The Waiting Game

2 birds 1 box
Not sure what’s going on here. The male (top) was in the box, then the female entered the box. He appeared to either be trying to mate with her or keep her in the box. Photo by Jamie Simo.

Over the past week or so, the activity at my Flicker box has seemed to drop off considerably. Rather than spending most of the day at the box, drumming, and loudly calling (or napping!), the male Flicker has spent some time here and there just chilling at the bottom of the box or hanging silently at the opening staring out. I have noticed he and a female copulating on a nearby tree a handful of times. Maybe he doesn’t need to be so loud or insistent now that he’s scored a mate?

Female flicker
Female Northern Flicker in nesting box. Photo by Jamie Simo.

The female has been in the box a few times now too (and has hung out on the top of the box or the front of the box while the male has been inside), but I’m still waiting on her to take up residence. According to the second Colorado Breeding Bird Atlas, Northern Flickers nest between April 10 and August 15, so there’s still plenty of time for them to start a family.

European Starling in Northern Flicker nest box. Photo by Jamie Simo.

I’ve seen Starlings near the box a couple times, and once one of them in the box, but so far I haven’t seen them for the last few days. I’m not letting my guard down though. I’ve learned my lesson on that!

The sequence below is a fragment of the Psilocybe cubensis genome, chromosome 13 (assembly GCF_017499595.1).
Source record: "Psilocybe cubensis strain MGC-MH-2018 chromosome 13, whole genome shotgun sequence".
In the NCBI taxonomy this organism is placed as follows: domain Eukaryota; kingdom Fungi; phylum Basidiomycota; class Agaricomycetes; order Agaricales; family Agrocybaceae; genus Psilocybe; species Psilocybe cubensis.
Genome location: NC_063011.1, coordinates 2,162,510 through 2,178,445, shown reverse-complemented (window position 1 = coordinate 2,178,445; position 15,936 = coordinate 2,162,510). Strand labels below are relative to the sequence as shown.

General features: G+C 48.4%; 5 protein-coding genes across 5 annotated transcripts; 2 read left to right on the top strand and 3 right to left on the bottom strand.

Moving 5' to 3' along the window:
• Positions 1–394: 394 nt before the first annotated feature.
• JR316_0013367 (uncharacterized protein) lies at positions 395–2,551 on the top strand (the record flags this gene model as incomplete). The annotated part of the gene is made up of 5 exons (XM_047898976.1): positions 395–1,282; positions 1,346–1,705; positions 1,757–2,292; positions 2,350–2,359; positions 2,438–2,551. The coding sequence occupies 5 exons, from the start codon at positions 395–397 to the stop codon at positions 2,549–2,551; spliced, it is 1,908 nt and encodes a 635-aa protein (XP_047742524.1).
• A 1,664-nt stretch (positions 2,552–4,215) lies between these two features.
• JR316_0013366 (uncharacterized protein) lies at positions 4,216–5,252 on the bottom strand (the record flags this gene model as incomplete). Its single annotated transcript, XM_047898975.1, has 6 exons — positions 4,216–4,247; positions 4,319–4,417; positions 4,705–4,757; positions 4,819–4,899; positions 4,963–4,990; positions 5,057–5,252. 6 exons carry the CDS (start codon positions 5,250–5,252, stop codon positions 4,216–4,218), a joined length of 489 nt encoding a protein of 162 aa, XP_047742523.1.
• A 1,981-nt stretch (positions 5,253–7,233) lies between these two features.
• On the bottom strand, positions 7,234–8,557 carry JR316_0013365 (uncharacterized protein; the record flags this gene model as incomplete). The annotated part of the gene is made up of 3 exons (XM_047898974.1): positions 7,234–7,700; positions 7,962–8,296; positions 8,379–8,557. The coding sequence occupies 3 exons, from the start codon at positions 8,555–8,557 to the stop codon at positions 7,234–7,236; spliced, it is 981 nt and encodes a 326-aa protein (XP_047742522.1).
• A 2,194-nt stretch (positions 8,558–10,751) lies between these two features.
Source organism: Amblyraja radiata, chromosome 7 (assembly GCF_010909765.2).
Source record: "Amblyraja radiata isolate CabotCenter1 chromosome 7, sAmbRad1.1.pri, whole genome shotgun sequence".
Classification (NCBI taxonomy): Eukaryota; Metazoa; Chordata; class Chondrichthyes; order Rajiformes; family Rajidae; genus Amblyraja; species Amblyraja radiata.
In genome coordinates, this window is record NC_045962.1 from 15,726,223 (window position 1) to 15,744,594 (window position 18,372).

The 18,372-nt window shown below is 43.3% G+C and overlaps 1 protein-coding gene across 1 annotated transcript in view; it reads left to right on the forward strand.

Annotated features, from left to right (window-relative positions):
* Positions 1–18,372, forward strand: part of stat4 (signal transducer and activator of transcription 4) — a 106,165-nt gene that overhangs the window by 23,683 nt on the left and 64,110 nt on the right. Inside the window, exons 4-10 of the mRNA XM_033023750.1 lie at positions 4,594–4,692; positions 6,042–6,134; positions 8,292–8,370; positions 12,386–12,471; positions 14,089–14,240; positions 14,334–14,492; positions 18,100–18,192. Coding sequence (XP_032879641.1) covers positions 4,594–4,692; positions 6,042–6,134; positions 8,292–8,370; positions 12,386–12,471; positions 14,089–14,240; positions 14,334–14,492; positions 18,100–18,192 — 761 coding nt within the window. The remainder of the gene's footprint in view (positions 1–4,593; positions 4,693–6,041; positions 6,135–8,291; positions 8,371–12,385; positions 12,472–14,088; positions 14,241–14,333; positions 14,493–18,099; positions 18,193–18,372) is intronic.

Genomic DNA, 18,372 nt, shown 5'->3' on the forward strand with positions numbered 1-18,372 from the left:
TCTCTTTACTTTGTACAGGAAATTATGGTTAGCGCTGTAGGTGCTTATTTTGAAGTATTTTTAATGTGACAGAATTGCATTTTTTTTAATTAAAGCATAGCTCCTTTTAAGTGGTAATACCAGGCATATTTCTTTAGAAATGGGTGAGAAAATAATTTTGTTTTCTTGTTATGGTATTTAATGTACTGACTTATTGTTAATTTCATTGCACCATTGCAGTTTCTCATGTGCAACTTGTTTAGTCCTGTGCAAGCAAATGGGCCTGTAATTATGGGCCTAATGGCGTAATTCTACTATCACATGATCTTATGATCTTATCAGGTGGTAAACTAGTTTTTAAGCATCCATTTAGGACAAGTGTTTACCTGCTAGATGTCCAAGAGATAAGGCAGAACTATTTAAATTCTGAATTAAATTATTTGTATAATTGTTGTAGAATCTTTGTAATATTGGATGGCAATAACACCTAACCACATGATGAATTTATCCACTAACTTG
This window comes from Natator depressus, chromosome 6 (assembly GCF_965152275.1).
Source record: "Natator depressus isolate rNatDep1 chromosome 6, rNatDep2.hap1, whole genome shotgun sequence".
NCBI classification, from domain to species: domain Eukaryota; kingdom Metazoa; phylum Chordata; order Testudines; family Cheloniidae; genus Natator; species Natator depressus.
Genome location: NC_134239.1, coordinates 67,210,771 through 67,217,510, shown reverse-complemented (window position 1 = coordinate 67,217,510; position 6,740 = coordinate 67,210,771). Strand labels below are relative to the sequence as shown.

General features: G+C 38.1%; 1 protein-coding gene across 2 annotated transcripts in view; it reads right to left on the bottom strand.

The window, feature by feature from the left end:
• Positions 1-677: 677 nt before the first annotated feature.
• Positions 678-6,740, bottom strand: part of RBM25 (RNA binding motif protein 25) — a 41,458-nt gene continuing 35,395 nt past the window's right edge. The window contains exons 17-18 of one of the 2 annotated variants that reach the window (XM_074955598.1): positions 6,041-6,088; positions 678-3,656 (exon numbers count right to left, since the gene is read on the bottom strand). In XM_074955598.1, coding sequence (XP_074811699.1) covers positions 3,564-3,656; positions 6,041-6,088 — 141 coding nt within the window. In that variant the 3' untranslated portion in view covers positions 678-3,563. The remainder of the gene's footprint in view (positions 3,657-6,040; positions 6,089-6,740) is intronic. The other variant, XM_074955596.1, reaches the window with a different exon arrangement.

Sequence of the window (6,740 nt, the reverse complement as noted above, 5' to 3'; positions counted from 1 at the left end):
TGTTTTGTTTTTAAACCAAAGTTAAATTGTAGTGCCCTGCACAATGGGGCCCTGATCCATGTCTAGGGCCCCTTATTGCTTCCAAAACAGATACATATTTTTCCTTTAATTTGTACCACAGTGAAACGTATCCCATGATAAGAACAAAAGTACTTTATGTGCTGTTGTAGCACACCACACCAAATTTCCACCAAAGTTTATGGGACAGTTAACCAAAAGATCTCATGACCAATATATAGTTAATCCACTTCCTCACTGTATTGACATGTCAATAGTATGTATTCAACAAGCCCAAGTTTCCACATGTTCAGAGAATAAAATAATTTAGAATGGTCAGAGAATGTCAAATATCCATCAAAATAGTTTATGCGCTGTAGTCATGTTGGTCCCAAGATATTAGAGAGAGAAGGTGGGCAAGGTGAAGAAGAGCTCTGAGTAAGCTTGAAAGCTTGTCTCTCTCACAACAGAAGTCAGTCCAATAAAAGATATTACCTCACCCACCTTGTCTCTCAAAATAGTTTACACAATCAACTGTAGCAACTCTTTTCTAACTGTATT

2 thoughts on “The Waiting Game”

  1. What happens with the Starlings, would they take over the box? Interesting behaviour shots of your Northern Flicker, do they bring in nesting materials?

    1. Oh yes. One of the problems we have is that Starlings are used to dealing with Green Woodpeckers and are absolutely vicious about a nest cavity they want. They’ll peck Northern Flickers to death and seize the box or cavity. The Flickers never evolved to deal with a competitor like that so even though they have that long beak, they just don’t know how to use it as effectively as the Starlings. Plus, the Starlings have a height advantage with their long legs.

      Flickers actually don’t bring in nesting material. The wood shavings they make when excavating a natural cavity are all they use. To simulate that, I bought wood shavings. It kind of tricks them into feeling a sense of accomplishment when they dump them out of the box to get the right thickness. 😉

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